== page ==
Every Android application developer will now be able to reply to reviews left by users of their applications in the Google Play Store.
The change, which was announced today on the Android Developers Blog, will address what’s apparently become a huge deal for Android developers: that they aren’t able to directly address the concerns of their users directly through application stores like they can in the iTunes App Store and Windows Phone Store.
Because of the lack of communication, developers are forced to hope that users will email in with more information on app-breaking bugs, or comment on their application via Twitter, so that they can begin a two-way dialogue on their concerns.
According to the blog post, developers’ replies will be shown publicly for other users to see just underneath their user’s comments. Users who have received a reply from a review they’ve left in the Google Play Store will be notified by Google via an email notification and will have the option to also reply to the developers follow up messages. Users will also have the ability to update their reviews, though Google notes that they are not required to do so.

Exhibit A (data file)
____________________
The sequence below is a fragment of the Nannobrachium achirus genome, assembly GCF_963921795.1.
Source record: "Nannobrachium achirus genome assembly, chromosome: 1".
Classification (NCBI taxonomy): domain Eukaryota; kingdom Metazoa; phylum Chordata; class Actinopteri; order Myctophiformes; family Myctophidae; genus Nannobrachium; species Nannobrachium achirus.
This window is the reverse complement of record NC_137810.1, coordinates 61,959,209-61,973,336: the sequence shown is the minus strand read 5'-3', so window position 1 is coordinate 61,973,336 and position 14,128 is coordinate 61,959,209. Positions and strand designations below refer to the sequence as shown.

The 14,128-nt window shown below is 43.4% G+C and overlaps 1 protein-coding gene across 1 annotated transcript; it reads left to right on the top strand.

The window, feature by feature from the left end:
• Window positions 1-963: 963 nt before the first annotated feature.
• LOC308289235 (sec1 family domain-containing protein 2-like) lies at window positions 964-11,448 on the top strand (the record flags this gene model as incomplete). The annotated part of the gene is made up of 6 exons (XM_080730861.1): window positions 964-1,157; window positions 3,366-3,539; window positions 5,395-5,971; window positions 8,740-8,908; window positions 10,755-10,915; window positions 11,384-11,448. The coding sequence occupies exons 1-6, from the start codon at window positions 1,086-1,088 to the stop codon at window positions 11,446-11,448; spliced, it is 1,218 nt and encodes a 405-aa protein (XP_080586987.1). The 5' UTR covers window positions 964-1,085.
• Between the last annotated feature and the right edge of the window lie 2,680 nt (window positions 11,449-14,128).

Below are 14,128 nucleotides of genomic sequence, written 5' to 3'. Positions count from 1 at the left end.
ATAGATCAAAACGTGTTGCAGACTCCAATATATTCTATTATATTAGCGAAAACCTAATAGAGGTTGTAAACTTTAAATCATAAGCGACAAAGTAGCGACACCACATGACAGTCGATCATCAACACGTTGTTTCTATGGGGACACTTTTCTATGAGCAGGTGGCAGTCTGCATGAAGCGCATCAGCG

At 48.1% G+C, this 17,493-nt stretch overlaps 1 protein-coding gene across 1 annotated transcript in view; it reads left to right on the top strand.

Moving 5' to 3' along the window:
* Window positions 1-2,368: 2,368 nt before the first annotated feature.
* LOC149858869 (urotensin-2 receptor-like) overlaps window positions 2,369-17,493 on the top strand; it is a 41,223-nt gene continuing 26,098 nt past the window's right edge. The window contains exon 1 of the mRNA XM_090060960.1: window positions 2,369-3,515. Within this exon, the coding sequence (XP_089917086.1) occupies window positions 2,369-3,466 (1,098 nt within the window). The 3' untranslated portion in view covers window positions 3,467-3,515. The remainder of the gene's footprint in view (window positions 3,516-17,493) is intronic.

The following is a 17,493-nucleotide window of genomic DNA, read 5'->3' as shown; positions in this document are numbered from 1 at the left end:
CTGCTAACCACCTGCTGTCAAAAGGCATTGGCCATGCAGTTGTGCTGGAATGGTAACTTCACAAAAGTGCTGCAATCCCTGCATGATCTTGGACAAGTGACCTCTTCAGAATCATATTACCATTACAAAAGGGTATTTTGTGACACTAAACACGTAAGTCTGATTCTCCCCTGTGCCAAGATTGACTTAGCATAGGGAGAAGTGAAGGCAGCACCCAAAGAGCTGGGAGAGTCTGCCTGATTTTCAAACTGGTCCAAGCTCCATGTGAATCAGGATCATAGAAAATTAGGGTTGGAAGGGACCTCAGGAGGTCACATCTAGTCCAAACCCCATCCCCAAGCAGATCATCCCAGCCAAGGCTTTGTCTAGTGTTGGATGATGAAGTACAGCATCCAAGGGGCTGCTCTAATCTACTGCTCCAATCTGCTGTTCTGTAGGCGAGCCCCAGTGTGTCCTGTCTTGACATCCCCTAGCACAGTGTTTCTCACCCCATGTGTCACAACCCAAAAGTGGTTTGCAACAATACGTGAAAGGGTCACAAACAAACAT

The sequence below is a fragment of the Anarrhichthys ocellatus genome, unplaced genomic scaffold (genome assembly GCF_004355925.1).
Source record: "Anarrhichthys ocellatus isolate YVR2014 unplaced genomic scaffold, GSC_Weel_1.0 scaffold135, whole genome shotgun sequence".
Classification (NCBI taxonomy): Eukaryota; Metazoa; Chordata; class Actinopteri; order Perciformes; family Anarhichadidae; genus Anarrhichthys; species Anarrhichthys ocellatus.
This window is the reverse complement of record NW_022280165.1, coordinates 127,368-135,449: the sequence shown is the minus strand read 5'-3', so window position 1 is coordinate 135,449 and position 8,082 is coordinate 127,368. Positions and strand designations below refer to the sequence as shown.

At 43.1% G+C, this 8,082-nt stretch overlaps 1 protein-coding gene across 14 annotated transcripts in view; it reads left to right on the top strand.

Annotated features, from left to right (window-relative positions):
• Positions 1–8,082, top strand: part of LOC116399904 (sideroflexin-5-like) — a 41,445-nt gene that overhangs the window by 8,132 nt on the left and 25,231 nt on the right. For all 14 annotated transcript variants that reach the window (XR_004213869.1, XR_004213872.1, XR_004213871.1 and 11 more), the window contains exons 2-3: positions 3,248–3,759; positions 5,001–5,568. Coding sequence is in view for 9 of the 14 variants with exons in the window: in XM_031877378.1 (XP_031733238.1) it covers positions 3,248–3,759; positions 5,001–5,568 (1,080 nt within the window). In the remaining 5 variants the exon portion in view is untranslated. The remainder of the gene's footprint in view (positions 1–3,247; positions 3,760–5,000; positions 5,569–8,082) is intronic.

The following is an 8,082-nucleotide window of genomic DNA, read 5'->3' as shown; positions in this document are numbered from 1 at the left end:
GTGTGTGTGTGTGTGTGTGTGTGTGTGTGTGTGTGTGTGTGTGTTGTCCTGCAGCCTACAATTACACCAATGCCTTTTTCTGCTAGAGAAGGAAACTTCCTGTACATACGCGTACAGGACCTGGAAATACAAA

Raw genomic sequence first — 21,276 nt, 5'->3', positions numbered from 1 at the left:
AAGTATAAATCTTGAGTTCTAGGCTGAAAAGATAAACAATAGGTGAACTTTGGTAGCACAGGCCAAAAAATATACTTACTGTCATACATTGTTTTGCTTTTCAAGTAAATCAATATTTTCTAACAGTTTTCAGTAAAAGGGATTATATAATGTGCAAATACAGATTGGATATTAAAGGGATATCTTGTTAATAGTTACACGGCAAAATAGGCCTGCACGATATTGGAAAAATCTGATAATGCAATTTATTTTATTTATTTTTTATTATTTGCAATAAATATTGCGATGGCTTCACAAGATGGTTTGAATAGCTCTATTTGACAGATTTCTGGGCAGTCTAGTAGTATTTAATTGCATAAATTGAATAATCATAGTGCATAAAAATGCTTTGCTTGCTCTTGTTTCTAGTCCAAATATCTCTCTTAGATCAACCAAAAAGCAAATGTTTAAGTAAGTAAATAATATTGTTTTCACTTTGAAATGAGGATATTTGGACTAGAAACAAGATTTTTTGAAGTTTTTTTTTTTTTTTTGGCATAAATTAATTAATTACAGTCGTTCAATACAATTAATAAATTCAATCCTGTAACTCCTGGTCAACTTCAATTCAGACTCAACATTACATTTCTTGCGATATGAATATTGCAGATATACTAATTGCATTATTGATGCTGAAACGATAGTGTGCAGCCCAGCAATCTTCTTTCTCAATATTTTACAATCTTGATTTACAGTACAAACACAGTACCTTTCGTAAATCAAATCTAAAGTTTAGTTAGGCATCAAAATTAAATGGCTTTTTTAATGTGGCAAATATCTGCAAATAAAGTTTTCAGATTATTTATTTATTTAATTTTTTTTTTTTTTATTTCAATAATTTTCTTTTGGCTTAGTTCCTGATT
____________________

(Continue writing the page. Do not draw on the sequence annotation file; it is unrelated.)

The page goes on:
Google is also careful to note that developers who are going to make user of the new feature should adhere to some of the “best practices” it’s been promoting when communicating with users. These include checking reviews frequently, prioritizing and identifying potential bugs based on user reviews, informing users of issues, responding to both positive and negative comments, referring users to documentation and using the feedback to inspire new features and app improvements.
The company first announced that it would be allowing developers to reply to user reviews in the Google Play Store last June. At that time it opened the feature up only to what it considered “top developers” and provided no timeline for when all other developers might be able to expect it.
By allowing developers to comment on user reviews, Google is making another move to establish its app store as a premiere destination for developers who want to create the latest and great applications. Combined with the platform’s lack of an approval process, open source roots and the freedom of developers have to create almost anything they want, today’s announcement could be seen as the final step in cementing Android’s developer-friendly reputation.
With today’s app-driven experiences on smartphones, being among the first app stores to provide to feature notable features is widely believed to be a key part of growing market share and device sales in the smartphone market. If that’s true being able to communicate directly with their users could be a huge driver in continued app submissions to the Google Play Store.
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